Ward’s recovery of nine graver examples was at the Holt site in North Carolina where thousands of Haw River pottery sherds were also recovered that dated to the Late Woodland period between A.D. 1000 and 1300. Bennie C. Keel (1976) recovered only one graver example from the Garden Creek site in North Carolina. The example came from mound 2 that also contained Swannanoa and Connestee pottery from the Early to Late Woodland periods dating between 600 B.C. to A.D. 800.

The Central Georgia Surface Survey saw few gravers in any site and then only in sites dominated by Archaic and Woodland lithic assemblages with only 19 total examples from 162 sites. Perhaps the oldest example of a graver came from the Cactus Hill site in Virginia where Clovis and pre-Clovis material was dated between 12,700 and 13,200 years before present. From the Clovis material, one graver underwent blood residue analysis with a positive result for deer antiserum.

It is interesting to note that of the 30 Proto-Historic to Historic sites excavated by William Webb in the Guntersville Basin, not one single graver tool was recovered yet several antler projectile points were recovered. Ward gives us our best look at graver usage during the Historic period at the Jenrette site in North Carolina where four examples were recovered. The gravers were made from thin metavolcanic rock flakes with small, triangular projections along one side. The Jenrette site dates between A.D. 1600 and 1680.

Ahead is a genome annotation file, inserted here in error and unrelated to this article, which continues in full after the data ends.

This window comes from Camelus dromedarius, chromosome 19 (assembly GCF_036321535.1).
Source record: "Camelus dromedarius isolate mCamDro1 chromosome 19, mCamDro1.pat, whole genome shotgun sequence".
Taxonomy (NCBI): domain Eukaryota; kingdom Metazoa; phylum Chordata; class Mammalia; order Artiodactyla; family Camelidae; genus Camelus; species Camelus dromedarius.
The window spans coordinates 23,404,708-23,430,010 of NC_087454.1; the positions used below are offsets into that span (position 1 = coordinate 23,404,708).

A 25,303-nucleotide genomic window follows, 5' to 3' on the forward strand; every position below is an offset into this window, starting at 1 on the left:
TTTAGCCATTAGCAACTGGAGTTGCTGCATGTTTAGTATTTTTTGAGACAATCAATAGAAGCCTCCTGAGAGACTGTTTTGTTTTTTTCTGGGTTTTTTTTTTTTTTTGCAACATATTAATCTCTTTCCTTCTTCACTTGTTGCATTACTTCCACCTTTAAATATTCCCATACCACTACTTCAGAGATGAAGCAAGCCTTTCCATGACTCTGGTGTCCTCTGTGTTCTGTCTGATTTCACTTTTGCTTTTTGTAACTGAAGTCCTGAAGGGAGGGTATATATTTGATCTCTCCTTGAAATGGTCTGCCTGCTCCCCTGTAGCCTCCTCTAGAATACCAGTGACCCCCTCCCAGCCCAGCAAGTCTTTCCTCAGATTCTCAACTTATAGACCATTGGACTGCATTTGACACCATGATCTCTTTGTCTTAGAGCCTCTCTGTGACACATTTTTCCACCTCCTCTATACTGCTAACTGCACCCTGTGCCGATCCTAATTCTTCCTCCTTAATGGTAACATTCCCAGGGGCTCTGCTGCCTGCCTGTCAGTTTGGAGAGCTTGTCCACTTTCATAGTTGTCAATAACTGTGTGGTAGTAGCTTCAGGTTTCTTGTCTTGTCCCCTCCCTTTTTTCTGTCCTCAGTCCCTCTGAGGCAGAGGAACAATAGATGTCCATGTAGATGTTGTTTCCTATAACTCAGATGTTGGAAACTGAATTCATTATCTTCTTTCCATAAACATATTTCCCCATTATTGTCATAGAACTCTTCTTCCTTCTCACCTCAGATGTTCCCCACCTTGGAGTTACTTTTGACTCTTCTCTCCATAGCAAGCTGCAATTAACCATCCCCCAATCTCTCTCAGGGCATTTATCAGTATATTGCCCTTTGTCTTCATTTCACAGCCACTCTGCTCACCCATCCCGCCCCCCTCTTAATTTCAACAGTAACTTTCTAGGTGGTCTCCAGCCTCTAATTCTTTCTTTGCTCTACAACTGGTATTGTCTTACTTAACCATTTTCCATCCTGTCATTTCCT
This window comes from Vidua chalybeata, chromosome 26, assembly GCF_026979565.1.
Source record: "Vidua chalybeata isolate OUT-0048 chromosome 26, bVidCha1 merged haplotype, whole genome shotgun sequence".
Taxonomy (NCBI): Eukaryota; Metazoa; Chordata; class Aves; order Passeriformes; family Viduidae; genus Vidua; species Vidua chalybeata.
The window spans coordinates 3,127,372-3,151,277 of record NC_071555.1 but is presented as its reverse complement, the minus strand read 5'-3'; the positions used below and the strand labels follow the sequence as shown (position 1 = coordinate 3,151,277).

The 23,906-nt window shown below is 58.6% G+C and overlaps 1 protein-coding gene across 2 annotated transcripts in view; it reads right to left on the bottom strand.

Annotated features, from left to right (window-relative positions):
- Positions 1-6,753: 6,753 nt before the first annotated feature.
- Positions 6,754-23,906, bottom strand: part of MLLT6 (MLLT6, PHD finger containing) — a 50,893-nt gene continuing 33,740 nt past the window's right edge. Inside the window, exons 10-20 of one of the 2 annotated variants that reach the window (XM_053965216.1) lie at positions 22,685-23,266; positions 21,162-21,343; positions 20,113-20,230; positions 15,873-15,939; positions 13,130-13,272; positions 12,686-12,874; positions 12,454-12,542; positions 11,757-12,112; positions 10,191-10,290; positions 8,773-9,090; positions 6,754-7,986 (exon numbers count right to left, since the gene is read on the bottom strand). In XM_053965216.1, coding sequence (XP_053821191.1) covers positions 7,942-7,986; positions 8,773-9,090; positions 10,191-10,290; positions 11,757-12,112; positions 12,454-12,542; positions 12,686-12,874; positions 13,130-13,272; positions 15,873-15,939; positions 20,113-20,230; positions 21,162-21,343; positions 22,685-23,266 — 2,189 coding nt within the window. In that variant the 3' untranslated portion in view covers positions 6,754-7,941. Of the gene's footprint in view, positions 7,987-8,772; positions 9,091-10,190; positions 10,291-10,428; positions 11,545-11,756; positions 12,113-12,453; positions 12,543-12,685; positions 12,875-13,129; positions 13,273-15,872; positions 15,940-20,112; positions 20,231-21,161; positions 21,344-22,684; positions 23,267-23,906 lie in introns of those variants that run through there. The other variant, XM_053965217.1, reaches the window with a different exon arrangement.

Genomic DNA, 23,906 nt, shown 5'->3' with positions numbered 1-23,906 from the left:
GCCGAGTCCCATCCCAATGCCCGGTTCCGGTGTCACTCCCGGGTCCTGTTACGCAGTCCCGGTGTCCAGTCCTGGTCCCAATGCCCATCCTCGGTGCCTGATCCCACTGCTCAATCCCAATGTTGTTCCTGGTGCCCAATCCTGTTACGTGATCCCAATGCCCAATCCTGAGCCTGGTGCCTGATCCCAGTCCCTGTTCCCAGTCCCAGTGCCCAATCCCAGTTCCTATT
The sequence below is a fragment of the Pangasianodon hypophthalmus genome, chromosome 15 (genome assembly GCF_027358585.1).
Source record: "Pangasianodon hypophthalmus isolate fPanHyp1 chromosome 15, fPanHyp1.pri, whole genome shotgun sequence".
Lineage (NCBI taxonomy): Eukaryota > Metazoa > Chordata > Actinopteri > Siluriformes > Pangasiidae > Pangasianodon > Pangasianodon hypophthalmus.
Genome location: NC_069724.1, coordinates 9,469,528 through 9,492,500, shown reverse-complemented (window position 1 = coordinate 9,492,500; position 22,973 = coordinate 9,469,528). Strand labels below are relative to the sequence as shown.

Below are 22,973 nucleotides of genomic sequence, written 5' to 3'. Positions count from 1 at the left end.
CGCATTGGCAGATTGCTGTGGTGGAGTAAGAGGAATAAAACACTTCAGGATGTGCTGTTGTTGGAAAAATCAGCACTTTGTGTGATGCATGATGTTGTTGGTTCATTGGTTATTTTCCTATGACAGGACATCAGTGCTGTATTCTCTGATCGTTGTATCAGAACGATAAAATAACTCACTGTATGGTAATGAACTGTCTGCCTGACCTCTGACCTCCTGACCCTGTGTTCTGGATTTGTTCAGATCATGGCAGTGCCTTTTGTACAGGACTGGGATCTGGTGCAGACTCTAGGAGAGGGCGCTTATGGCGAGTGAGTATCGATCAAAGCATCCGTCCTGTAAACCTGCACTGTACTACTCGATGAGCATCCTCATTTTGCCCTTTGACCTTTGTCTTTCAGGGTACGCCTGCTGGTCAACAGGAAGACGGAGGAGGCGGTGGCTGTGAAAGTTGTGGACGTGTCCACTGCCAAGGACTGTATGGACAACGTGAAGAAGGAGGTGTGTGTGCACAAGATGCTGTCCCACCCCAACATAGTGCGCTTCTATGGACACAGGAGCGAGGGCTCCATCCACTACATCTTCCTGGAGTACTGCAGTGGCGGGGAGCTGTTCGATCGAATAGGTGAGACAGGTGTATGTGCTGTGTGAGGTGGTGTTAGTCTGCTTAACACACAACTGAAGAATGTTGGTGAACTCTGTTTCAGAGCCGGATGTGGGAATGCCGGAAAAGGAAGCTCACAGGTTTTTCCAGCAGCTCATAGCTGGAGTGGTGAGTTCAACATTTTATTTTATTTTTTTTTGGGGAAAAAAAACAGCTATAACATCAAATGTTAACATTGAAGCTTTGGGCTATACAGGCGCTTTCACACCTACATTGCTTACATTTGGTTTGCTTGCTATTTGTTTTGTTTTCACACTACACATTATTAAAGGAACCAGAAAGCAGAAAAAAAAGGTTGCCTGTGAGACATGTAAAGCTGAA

As defined by T.M.N. Lewis and Madeline Kneberg (1995), the difference between an abrader and a hone is the presence of grooves, broad or narrow. The “Grooved Whetstone” as Lewis called it, was made from fine grained, buff-colored sandstone. The color may have been true for central Tennessee, but it has little to do with this tool elsewhere. Lewis further described it as having one or more grooves. Narrow grooves may be indicative of grinding the edge of a blade to prepare a platform for knapping while broader grooves like the one worn in the sherd of pottery above (center) may have been for smoothing or polishing bone. Antonio Waring (1977) regarded these ceramic sherds as abraders recovered at the Refuge site in Jasper County, South Carolina. Jerald Ledbetter (995) defined abraders as coarse-grained rocks with evidence of polishing over one or more faces or pronounced grooves. Ledbetter identified Coastal Plain sandstone as the material used for these tools just as Lewis had identified the fine grained, buff-colored sandstone of Tennessee.